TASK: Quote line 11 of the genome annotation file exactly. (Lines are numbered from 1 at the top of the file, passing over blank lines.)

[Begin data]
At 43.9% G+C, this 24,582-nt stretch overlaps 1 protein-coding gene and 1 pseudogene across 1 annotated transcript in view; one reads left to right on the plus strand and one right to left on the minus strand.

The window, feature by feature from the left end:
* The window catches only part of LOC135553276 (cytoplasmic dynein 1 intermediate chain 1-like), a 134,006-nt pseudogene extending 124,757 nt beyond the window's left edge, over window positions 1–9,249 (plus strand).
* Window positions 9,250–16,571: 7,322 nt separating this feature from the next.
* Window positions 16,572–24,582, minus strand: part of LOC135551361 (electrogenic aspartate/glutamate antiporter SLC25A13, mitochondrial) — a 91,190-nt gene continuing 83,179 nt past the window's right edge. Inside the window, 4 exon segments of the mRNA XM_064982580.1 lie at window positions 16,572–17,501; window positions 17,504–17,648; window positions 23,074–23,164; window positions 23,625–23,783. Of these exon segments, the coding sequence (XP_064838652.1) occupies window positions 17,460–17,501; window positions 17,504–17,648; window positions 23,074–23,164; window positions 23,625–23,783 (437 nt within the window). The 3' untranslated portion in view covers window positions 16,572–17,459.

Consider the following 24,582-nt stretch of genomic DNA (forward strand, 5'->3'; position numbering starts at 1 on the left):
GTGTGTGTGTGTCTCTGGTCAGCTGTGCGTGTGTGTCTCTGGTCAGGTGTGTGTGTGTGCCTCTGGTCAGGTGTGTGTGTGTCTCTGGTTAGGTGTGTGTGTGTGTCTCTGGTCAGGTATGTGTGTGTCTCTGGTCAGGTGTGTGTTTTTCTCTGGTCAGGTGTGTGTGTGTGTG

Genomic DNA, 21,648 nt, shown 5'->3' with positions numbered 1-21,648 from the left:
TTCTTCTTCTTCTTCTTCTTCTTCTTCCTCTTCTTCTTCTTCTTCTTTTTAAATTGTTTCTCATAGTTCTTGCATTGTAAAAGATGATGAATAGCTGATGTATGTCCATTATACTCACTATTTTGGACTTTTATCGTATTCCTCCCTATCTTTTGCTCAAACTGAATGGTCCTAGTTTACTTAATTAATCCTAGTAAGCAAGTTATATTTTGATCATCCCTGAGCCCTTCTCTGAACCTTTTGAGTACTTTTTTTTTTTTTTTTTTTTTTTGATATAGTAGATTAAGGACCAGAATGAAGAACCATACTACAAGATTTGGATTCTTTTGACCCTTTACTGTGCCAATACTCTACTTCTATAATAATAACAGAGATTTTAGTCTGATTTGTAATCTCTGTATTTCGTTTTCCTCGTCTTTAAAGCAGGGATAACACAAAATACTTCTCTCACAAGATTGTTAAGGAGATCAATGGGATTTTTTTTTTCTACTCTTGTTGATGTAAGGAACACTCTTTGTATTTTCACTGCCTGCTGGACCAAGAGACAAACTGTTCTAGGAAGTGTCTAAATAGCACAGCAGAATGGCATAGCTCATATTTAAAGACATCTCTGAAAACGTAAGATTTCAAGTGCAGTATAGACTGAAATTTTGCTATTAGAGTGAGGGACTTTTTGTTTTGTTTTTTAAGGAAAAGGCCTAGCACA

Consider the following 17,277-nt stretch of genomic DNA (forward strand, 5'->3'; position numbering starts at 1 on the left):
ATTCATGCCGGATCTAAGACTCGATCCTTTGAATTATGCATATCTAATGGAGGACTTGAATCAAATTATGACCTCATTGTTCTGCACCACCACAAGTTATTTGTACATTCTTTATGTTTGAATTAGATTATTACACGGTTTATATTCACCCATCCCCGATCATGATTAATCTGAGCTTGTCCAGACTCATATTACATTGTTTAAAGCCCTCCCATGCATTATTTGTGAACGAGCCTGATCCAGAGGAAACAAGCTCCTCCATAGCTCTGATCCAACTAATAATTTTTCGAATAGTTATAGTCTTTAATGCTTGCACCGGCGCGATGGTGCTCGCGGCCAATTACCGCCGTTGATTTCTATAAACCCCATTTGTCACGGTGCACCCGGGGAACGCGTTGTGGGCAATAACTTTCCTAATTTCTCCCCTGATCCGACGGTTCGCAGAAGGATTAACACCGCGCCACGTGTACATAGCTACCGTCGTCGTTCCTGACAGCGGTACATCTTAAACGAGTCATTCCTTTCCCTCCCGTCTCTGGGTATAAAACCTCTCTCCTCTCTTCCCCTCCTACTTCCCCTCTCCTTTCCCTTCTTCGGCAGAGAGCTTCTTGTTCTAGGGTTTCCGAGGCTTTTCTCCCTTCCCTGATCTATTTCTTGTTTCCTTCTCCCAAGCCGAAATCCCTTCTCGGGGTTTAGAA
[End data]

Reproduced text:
ATTCATGCCGGATCTAAGACTCGATCCTTTGAATTATGCATATCTAATGGAGGACTTGAATCAAATTATGACCTCATTGTTCTGCACCACCACAAGTTATTTGTACATTCTTTATGTTTGAATTAGATTATTACACGGTTTATATTCACCCATCCCCGATCATGATTAATCTGAGCTTGTCCAGACTCATATTACATTGTTTAAAGCCCTCCCATGCATTATTTGTGAACGAGCCTGATCCAGAGGAAACAAGCTCCTCCATAGCTCTGATCCAACTAATAATTTTTCGAATAGTTATAGTCTTTAATGCTTGCACCGGCGCGATGGTGCTCGCGGCCAATTACCGCCGTTGATTTCTATAAACCCCATTTGTCACGGTGCACCCGGGGAACGCGTTGTGGGCAATAACTTTCCTAATTTCTCCCCTGATCCGACGGTTCGCAGAAGGATTAACACCGCGCCACGTGTACATAGCTACCGTCGTCGTTCCTGACAGCGGTACATCTTAAACGAGTCATTCCTTTCCCTCCCGTCTCTGGGTATAAAACCTCTCTCCTCTCTTCCCCTCCTACTTCCCCTCTCCTTTCCCTTCTTCGGCAGAGAGCTTCTTGTTCTAGGGTTTCCGAGGCTTTTCTCCCTTCCCTGATCTATTTCTTGTTTCCTTCTCCCAAGCCGAAATCCCTTCTCGGGGTTTAGAA